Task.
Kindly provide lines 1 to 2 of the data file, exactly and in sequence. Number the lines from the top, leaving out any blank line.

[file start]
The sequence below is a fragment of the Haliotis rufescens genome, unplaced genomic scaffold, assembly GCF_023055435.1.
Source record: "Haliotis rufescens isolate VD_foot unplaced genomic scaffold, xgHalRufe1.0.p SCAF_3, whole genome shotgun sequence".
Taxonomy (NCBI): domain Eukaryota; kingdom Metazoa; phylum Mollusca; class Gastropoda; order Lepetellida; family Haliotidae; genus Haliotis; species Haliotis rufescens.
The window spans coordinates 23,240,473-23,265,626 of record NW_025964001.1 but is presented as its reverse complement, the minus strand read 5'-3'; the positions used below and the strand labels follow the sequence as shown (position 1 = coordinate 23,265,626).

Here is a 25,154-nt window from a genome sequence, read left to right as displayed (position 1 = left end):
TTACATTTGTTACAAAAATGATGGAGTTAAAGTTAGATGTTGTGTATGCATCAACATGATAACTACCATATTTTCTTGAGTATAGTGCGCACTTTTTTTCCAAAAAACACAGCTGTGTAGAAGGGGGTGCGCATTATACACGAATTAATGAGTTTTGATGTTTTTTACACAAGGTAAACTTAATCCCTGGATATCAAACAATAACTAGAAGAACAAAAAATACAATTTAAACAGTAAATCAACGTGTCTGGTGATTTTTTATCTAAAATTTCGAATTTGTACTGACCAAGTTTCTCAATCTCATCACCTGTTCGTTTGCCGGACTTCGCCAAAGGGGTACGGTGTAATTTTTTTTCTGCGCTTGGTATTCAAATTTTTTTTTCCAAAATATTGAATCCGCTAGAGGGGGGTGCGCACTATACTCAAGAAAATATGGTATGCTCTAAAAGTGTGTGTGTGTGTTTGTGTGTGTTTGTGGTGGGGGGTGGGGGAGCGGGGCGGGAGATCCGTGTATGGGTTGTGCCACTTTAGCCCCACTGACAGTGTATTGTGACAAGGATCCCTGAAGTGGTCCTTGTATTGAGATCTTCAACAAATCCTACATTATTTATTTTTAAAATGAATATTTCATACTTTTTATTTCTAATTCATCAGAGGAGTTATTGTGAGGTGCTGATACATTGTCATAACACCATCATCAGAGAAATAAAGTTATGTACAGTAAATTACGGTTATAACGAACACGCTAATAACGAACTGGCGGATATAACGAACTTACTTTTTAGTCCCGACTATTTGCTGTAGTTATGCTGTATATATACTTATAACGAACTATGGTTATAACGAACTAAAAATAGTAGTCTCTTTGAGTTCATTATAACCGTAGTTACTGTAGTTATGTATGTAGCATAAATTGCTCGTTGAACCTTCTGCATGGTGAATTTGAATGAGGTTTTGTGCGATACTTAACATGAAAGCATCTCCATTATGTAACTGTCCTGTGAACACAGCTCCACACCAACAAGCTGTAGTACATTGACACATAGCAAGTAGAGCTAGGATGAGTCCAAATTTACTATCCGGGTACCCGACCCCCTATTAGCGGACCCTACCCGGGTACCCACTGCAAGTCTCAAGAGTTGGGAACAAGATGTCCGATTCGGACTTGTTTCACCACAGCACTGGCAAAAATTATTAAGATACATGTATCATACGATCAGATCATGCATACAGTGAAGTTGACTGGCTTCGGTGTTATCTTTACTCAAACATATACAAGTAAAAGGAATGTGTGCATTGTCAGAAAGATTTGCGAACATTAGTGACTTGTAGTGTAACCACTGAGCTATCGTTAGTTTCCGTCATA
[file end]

The sequence below is a fragment of the Haliotis rufescens genome, unplaced genomic scaffold, assembly GCF_023055435.1.
Source record: "Haliotis rufescens isolate VD_foot unplaced genomic scaffold, xgHalRufe1.0.p SCAF_3, whole genome shotgun sequence".